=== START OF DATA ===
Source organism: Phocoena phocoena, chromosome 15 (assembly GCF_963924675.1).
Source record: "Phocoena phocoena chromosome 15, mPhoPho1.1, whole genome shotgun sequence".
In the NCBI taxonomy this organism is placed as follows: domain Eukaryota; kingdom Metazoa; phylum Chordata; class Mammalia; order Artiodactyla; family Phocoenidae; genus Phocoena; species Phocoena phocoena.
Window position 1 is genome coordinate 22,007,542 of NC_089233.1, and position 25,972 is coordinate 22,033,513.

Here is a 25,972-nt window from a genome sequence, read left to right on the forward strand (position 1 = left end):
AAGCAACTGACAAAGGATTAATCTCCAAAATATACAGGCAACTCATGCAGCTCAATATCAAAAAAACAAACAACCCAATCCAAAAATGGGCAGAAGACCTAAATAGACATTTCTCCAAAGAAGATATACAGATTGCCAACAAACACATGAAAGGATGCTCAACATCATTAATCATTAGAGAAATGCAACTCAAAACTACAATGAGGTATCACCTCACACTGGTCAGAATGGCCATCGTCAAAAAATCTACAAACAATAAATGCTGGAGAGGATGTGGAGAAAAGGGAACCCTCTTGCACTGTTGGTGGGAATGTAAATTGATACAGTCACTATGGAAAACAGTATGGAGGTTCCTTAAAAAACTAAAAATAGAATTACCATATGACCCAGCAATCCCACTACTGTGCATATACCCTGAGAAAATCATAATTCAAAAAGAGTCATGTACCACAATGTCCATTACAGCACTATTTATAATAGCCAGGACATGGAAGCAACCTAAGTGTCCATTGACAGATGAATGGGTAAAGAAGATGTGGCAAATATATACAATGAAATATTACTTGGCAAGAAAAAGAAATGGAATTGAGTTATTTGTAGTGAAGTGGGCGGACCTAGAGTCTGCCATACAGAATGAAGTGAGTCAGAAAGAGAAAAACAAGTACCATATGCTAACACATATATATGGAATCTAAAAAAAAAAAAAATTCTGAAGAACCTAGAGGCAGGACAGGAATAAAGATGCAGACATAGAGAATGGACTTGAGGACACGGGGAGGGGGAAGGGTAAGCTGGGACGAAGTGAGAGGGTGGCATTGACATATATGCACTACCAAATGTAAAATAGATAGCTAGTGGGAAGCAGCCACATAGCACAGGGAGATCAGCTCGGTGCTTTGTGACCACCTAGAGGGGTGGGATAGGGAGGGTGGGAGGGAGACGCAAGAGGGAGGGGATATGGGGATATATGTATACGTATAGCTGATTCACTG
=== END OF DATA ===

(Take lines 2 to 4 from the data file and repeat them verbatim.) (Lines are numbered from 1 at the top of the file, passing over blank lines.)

Source record: "Phocoena phocoena chromosome 15, mPhoPho1.1, whole genome shotgun sequence".
In the NCBI taxonomy this organism is placed as follows: domain Eukaryota; kingdom Metazoa; phylum Chordata; class Mammalia; order Artiodactyla; family Phocoenidae; genus Phocoena; species Phocoena phocoena.
Window position 1 is genome coordinate 22,007,542 of NC_089233.1, and position 25,972 is coordinate 22,033,513.